With wage and rent subsidy programs are due to end but are Canada’s businesses able to support the workforce?
We are a little more than one month away from the beginning of the end for federal support for Canadian businesses.
As programs such as wage and rent subsidies wind down, can the many small, independent businesses that are the backbone of the economy, support workers?
The Canadian Federation of Independent Business (CFIB) is concerned.
"Small business recovery is at a virtual stand-still and we're already hearing from business owners who are alarmed about the planned subsidy reductions," said Corinne Pohlmann, Senior Vice-President of National Affairs at CFIB. "It's understandable that the government wants to phase out emergency relief programs eventually, but we're not there yet. Businesses need to know they can rely on federal support until they can get back to regular operations."
The CFIB’s research reveals that only 54% of businesses are fully open this month, down slightly from April, just 31% are making normal sales (up slightly from April) and 41% are fully staffed (virtually unchanged).
Women hit hardest by pandemic
New data this week from Statistics Canada shows that women were more impacted from unemployment than men during the March 2020-February 2021 period.
They accounted for almost 54% of year-over-year job losses and a high proportion of these were working in small firms, especially in service industries.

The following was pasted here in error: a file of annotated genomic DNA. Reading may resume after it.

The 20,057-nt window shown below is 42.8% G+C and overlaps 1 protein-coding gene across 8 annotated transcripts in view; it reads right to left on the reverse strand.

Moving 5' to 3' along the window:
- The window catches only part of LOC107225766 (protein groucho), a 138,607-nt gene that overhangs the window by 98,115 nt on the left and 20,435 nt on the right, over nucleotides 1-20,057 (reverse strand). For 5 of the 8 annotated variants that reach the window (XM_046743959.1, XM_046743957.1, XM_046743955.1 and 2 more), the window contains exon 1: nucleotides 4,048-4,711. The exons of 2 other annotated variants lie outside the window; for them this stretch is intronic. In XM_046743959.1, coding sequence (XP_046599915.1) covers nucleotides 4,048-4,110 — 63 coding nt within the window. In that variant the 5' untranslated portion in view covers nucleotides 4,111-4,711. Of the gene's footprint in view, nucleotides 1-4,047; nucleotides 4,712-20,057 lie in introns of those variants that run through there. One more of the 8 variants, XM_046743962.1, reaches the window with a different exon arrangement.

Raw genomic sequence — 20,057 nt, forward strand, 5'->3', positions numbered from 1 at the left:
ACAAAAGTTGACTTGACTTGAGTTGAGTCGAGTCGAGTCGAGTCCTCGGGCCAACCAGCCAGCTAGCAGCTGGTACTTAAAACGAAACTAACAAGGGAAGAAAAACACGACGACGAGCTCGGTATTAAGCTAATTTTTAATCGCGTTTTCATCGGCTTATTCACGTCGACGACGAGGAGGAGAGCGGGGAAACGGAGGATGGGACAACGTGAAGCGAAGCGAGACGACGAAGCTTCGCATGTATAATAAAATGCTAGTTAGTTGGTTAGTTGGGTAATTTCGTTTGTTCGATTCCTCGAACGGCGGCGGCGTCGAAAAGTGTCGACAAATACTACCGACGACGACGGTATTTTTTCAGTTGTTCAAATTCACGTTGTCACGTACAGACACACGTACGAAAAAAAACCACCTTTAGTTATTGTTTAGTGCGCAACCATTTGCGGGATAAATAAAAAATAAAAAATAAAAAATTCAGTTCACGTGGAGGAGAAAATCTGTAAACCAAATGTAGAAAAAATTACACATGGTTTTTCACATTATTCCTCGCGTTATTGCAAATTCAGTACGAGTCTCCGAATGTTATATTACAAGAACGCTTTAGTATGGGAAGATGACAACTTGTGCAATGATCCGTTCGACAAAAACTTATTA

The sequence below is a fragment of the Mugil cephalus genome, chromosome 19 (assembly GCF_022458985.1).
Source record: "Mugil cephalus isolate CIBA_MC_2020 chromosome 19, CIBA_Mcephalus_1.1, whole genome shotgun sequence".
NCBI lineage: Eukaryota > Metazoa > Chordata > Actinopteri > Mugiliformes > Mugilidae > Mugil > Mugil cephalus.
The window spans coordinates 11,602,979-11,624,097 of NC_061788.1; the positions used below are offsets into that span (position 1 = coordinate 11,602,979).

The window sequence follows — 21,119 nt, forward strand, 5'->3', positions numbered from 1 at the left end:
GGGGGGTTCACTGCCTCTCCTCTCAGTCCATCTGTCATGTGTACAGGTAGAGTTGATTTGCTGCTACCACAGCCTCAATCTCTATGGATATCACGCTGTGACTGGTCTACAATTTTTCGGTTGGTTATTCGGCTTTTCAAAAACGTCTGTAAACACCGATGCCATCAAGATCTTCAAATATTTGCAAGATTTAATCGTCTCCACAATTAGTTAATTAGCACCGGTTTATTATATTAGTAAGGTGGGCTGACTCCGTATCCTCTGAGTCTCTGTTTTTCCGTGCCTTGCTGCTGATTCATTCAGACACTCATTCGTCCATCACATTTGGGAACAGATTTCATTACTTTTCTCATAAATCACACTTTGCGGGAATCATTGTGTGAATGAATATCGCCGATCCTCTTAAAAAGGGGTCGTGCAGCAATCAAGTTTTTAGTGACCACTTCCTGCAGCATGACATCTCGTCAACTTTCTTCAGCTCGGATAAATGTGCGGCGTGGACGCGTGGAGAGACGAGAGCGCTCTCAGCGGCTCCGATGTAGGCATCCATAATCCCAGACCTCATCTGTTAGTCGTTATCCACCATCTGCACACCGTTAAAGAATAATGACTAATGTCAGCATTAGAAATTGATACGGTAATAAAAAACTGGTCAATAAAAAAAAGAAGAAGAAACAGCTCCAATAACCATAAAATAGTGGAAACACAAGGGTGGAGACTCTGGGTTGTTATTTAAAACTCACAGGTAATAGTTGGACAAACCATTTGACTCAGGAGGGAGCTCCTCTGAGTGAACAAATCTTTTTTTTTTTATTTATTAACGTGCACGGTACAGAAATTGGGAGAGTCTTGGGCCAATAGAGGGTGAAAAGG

Services has been more impacted than goods during the pandemic and StatCan data shows that the sector provided almost 90% of employment for women (Feb. 2020) compared to 68% for men.
Women working in small firms in the services sector accounted for 24% of all pre-pandemic employment (men: 22%) but suffered 38% of year-over-year decline in employment (men: 24%).
Business owners to tap savings
CFIB polling shows that, among small firms, 51% are using the Canada Emergency Business Account (CEBA), 48% are using the Canada Emergency Wage Subsidy (CEWS), and 29% are relying on the Canada Emergency Rent Subsidy (CERS).
With businesses having accrued an average $163,000 in debt during the pandemic, many will be in no position to hire and may be forced to scale back.
"Many business owners are in much worse shape now than they were in 2020, after more than a year of lockdowns and restrictions, which are still ongoing in parts of the country," concluded Pohlmann. "They are hanging on by a thread and face months if not years of recovery once the pandemic is over. Pulling back government support right when they need it most would be devastating."
Worryingly, more than one quarter of small business owners indicated they will need to make up the shortfall in their firm’s finances using either credit cards or personal savings.
CFIB is calling on the federal government to continue support for small businesses including keeping all of its support programs in place until the entire economy can reopen.